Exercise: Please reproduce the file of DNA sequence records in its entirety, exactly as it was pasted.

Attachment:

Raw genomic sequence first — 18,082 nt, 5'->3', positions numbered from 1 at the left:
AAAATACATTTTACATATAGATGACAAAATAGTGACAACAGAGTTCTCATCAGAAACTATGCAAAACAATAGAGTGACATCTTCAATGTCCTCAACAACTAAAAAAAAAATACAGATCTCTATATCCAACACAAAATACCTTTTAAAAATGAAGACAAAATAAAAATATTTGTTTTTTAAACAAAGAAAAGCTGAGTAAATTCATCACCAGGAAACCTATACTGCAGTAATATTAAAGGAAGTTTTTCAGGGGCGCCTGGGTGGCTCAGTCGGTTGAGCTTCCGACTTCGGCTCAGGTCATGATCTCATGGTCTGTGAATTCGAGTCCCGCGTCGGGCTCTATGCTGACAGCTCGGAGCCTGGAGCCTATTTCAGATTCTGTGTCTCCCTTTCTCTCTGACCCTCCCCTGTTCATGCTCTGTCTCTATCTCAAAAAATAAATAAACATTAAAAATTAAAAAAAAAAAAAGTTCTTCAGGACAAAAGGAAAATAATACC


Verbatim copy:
Raw genomic sequence first — 18,082 nt, 5'->3', positions numbered from 1 at the left:
AAAATACATTTTACATATAGATGACAAAATAGTGACAACAGAGTTCTCATCAGAAACTATGCAAAACAATAGAGTGACATCTTCAATGTCCTCAACAACTAAAAAAAAAATACAGATCTCTATATCCAACACAAAATACCTTTTAAAAATGAAGACAAAATAAAAATATTTGTTTTTTAAACAAAGAAAAGCTGAGTAAATTCATCACCAGGAAACCTATACTGCAGTAATATTAAAGGAAGTTTTTCAGGGGCGCCTGGGTGGCTCAGTCGGTTGAGCTTCCGACTTCGGCTCAGGTCATGATCTCATGGTCTGTGAATTCGAGTCCCGCGTCGGGCTCTATGCTGACAGCTCGGAGCCTGGAGCCTATTTCAGATTCTGTGTCTCCCTTTCTCTCTGACCCTCCCCTGTTCATGCTCTGTCTCTATCTCAAAAAATAAATAAACATTAAAAATTAAAAAAAAAAAAAGTTCTTCAGGACAAAAGGAAAATAATACC